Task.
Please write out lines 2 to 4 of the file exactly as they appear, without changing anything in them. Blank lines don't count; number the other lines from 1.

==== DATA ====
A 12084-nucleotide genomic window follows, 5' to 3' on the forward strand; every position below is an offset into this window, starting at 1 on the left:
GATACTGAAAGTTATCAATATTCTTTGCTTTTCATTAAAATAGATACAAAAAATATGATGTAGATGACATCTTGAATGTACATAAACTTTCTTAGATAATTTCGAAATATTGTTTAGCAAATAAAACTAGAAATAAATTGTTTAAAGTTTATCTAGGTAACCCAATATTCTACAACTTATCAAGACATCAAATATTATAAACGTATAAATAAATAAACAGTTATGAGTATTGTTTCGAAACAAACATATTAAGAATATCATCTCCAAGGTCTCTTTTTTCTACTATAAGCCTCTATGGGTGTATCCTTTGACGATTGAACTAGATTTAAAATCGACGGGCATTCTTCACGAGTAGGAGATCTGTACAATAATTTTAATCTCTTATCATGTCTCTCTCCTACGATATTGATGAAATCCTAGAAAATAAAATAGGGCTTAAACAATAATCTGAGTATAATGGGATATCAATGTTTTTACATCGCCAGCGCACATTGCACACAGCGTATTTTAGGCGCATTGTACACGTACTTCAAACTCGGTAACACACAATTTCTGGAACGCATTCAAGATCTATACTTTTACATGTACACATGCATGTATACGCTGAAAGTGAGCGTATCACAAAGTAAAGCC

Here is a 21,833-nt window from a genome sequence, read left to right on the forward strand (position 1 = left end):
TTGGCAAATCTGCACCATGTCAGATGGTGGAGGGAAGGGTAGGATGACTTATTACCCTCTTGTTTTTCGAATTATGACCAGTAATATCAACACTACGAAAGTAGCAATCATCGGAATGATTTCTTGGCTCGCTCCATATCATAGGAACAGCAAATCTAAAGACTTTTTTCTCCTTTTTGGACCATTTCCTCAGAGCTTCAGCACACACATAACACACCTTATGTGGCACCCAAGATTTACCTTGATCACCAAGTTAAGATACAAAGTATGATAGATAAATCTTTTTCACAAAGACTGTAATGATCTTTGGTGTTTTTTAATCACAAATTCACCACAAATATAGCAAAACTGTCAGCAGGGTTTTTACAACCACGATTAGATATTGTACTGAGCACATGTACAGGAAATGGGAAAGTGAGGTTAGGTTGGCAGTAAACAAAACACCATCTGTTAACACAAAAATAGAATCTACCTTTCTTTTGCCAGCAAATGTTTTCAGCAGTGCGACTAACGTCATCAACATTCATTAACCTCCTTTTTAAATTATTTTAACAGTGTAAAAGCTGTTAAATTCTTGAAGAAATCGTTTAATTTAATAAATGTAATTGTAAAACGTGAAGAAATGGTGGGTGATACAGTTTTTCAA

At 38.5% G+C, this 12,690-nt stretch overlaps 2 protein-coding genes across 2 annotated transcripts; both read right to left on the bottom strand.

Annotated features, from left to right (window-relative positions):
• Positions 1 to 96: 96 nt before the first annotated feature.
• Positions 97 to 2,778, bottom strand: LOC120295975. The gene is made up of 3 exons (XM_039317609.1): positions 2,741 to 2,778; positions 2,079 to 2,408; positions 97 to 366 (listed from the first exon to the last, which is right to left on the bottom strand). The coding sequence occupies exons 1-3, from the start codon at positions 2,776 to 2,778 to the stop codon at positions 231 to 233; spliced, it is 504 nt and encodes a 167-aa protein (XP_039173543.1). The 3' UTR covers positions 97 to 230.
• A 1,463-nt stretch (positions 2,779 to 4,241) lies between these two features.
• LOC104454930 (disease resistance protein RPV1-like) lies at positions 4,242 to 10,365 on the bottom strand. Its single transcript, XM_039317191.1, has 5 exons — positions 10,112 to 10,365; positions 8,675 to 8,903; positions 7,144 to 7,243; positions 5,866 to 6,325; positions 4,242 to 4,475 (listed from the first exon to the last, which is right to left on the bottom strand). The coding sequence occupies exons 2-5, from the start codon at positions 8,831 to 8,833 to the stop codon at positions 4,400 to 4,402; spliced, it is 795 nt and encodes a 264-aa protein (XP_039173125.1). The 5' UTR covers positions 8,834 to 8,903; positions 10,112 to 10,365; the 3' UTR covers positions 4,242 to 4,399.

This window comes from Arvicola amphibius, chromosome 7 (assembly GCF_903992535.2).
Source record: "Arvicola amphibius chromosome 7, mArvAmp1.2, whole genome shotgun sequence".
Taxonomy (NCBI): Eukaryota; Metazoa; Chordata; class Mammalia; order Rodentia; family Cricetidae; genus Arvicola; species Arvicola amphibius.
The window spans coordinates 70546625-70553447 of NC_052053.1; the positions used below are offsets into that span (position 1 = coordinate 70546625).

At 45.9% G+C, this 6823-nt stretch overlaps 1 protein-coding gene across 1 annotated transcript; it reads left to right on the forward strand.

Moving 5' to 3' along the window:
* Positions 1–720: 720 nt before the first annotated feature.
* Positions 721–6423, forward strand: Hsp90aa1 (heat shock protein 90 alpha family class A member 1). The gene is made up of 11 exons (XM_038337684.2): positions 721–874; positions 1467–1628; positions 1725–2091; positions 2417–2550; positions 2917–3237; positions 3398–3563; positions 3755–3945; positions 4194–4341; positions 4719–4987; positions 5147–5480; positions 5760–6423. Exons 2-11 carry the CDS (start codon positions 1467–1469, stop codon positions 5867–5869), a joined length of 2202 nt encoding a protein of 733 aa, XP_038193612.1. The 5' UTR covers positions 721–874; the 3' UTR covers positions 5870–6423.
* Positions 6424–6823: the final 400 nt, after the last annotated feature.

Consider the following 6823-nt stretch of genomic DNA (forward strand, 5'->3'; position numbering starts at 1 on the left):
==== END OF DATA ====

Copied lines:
GATACTGAAAGTTATCAATATTCTTTGCTTTTCATTAAAATAGATACAAAAAATATGATGTAGATGACATCTTGAATGTACATAAACTTTCTTAGATAATTTCGAAATATTGTTTAGCAAATAAAACTAGAAATAAATTGTTTAAAGTTTATCTAGGTAACCCAATATTCTACAACTTATCAAGACATCAAATATTATAAACGTATAAATAAATAAACAGTTATGAGTATTGTTTCGAAACAAACATATTAAGAATATCATCTCCAAGGTCTCTTTTTTCTACTATAAGCCTCTATGGGTGTATCCTTTGACGATTGAACTAGATTTAAAATCGACGGGCATTCTTCACGAGTAGGAGATCTGTACAATAATTTTAATCTCTTATCATGTCTCTCTCCTACGATATTGATGAAATCCTAGAAAATAAAATAGGGCTTAAACAATAATCTGAGTATAATGGGATATCAATGTTTTTACATCGCCAGCGCACATTGCACACAGCGTATTTTAGGCGCATTGTACACGTACTTCAAACTCGGTAACACACAATTTCTGGAACGCATTCAAGATCTATACTTTTACATGTACACATGCATGTATACGCTGAAAGTGAGCGTATCACAAAGTAAAGCC

Here is a 21,833-nt window from a genome sequence, read left to right on the forward strand (position 1 = left end):
TTGGCAAATCTGCACCATGTCAGATGGTGGAGGGAAGGGTAGGATGACTTATTACCCTCTTGTTTTTCGAATTATGACCAGTAATATCAACACTACGAAAGTAGCAATCATCGGAATGATTTCTTGGCTCGCTCCATATCATAGGAACAGCAAATCTAAAGACTTTTTTCTCCTTTTTGGACCATTTCCTCAGAGCTTCAGCACACACATAACACACCTTATGTGGCACCCAAGATTTACCTTGATCACCAAGTTAAGATACAAAGTATGATAGATAAATCTTTTTCACAAAGACTGTAATGATCTTTGGTGTTTTTTAATCACAAATTCACCACAAATATAGCAAAACTGTCAGCAGGGTTTTTACAACCACGATTAGATATTGTACTGAGCACATGTACAGGAAATGGGAAAGTGAGGTTAGGTTGGCAGTAAACAAAACACCATCTGTTAACACAAAAATAGAATCTACCTTTCTTTTGCCAGCAAATGTTTTCAGCAGTGCGACTAACGTCATCAACATTCATTAACCTCCTTTTTAAATTATTTTAACAGTGTAAAAGCTGTTAAATTCTTGAAGAAATCGTTTAATTTAATAAATGTAATTGTAAAACGTGAAGAAATGGTGGGTGATACAGTTTTTCAA